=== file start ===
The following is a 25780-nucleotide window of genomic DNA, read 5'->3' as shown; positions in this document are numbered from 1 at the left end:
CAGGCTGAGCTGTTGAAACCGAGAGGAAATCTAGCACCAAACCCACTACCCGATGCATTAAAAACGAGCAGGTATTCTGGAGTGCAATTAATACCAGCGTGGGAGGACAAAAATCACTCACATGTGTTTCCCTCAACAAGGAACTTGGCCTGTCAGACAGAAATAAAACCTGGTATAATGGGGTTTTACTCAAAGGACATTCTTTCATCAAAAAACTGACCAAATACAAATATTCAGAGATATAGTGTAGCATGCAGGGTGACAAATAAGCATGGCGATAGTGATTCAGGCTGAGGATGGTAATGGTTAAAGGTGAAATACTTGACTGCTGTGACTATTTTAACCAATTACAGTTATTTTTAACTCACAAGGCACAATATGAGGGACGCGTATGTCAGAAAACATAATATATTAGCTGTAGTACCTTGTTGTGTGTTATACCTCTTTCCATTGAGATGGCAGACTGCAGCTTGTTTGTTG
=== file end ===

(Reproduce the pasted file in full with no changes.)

The following is a 25780-nucleotide window of genomic DNA, read 5'->3' as shown; positions in this document are numbered from 1 at the left end:
CAGGCTGAGCTGTTGAAACCGAGAGGAAATCTAGCACCAAACCCACTACCCGATGCATTAAAAACGAGCAGGTATTCTGGAGTGCAATTAATACCAGCGTGGGAGGACAAAAATCACTCACATGTGTTTCCCTCAACAAGGAACTTGGCCTGTCAGACAGAAATAAAACCTGGTATAATGGGGTTTTACTCAAAGGACATTCTTTCATCAAAAAACTGACCAAATACAAATATTCAGAGATATAGTGTAGCATGCAGGGTGACAAATAAGCATGGCGATAGTGATTCAGGCTGAGGATGGTAATGGTTAAAGGTGAAATACTTGACTGCTGTGACTATTTTAACCAATTACAGTTATTTTTAACTCACAAGGCACAATATGAGGGACGCGTATGTCAGAAAACATAATATATTAGCTGTAGTACCTTGTTGTGTGTTATACCTCTTTCCATTGAGATGGCAGACTGCAGCTTGTTTGTTG